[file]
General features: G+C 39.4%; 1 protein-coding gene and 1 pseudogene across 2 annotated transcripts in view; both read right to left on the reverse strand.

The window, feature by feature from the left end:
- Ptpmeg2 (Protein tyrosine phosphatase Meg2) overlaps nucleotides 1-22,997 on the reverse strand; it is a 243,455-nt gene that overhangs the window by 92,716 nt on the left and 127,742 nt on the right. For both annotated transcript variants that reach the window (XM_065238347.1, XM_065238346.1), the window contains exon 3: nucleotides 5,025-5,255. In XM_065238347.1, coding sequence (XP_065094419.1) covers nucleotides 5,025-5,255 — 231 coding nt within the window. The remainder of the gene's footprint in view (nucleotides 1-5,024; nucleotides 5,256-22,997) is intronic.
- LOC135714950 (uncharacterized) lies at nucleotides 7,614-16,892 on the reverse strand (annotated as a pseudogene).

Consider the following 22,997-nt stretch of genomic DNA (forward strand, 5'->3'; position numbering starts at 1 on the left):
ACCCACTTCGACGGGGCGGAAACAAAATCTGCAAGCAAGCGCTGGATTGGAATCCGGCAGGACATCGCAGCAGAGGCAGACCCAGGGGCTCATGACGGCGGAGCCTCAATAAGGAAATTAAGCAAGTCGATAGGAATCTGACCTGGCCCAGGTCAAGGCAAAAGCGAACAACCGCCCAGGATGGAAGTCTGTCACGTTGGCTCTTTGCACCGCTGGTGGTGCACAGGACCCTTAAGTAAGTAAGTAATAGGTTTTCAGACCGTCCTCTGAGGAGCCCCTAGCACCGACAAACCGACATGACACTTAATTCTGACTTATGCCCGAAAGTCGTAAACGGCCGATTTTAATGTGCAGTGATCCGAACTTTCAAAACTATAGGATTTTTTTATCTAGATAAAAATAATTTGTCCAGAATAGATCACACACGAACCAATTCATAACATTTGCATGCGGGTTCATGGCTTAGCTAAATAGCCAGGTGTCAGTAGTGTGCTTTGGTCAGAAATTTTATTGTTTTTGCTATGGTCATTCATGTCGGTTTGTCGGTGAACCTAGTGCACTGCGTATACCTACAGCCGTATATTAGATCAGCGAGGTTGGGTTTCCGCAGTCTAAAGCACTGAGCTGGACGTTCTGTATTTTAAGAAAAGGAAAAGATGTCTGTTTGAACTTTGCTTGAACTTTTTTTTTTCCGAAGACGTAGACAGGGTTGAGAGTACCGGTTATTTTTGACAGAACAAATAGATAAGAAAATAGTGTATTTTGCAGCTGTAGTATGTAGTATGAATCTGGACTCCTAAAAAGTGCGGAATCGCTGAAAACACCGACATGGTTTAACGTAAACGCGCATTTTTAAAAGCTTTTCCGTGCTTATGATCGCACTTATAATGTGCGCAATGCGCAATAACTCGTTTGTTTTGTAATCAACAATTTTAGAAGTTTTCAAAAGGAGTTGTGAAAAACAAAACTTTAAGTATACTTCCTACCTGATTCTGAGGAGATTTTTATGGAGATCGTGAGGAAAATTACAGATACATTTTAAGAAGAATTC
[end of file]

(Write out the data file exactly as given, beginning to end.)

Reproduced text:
General features: G+C 39.4%; 1 protein-coding gene and 1 pseudogene across 2 annotated transcripts in view; both read right to left on the reverse strand.

The window, feature by feature from the left end:
- Ptpmeg2 (Protein tyrosine phosphatase Meg2) overlaps nucleotides 1-22,997 on the reverse strand; it is a 243,455-nt gene that overhangs the window by 92,716 nt on the left and 127,742 nt on the right. For both annotated transcript variants that reach the window (XM_065238347.1, XM_065238346.1), the window contains exon 3: nucleotides 5,025-5,255. In XM_065238347.1, coding sequence (XP_065094419.1) covers nucleotides 5,025-5,255 — 231 coding nt within the window. The remainder of the gene's footprint in view (nucleotides 1-5,024; nucleotides 5,256-22,997) is intronic.
- LOC135714950 (uncharacterized) lies at nucleotides 7,614-16,892 on the reverse strand (annotated as a pseudogene).

Consider the following 22,997-nt stretch of genomic DNA (forward strand, 5'->3'; position numbering starts at 1 on the left):
ACCCACTTCGACGGGGCGGAAACAAAATCTGCAAGCAAGCGCTGGATTGGAATCCGGCAGGACATCGCAGCAGAGGCAGACCCAGGGGCTCATGACGGCGGAGCCTCAATAAGGAAATTAAGCAAGTCGATAGGAATCTGACCTGGCCCAGGTCAAGGCAAAAGCGAACAACCGCCCAGGATGGAAGTCTGTCACGTTGGCTCTTTGCACCGCTGGTGGTGCACAGGACCCTTAAGTAAGTAAGTAATAGGTTTTCAGACCGTCCTCTGAGGAGCCCCTAGCACCGACAAACCGACATGACACTTAATTCTGACTTATGCCCGAAAGTCGTAAACGGCCGATTTTAATGTGCAGTGATCCGAACTTTCAAAACTATAGGATTTTTTTATCTAGATAAAAATAATTTGTCCAGAATAGATCACACACGAACCAATTCATAACATTTGCATGCGGGTTCATGGCTTAGCTAAATAGCCAGGTGTCAGTAGTGTGCTTTGGTCAGAAATTTTATTGTTTTTGCTATGGTCATTCATGTCGGTTTGTCGGTGAACCTAGTGCACTGCGTATACCTACAGCCGTATATTAGATCAGCGAGGTTGGGTTTCCGCAGTCTAAAGCACTGAGCTGGACGTTCTGTATTTTAAGAAAAGGAAAAGATGTCTGTTTGAACTTTGCTTGAACTTTTTTTTTTCCGAAGACGTAGACAGGGTTGAGAGTACCGGTTATTTTTGACAGAACAAATAGATAAGAAAATAGTGTATTTTGCAGCTGTAGTATGTAGTATGAATCTGGACTCCTAAAAAGTGCGGAATCGCTGAAAACACCGACATGGTTTAACGTAAACGCGCATTTTTAAAAGCTTTTCCGTGCTTATGATCGCACTTATAATGTGCGCAATGCGCAATAACTCGTTTGTTTTGTAATCAACAATTTTAGAAGTTTTCAAAAGGAGTTGTGAAAAACAAAACTTTAAGTATACTTCCTACCTGATTCTGAGGAGATTTTTATGGAGATCGTGAGGAAAATTACAGATACATTTTAAGAAGAATTC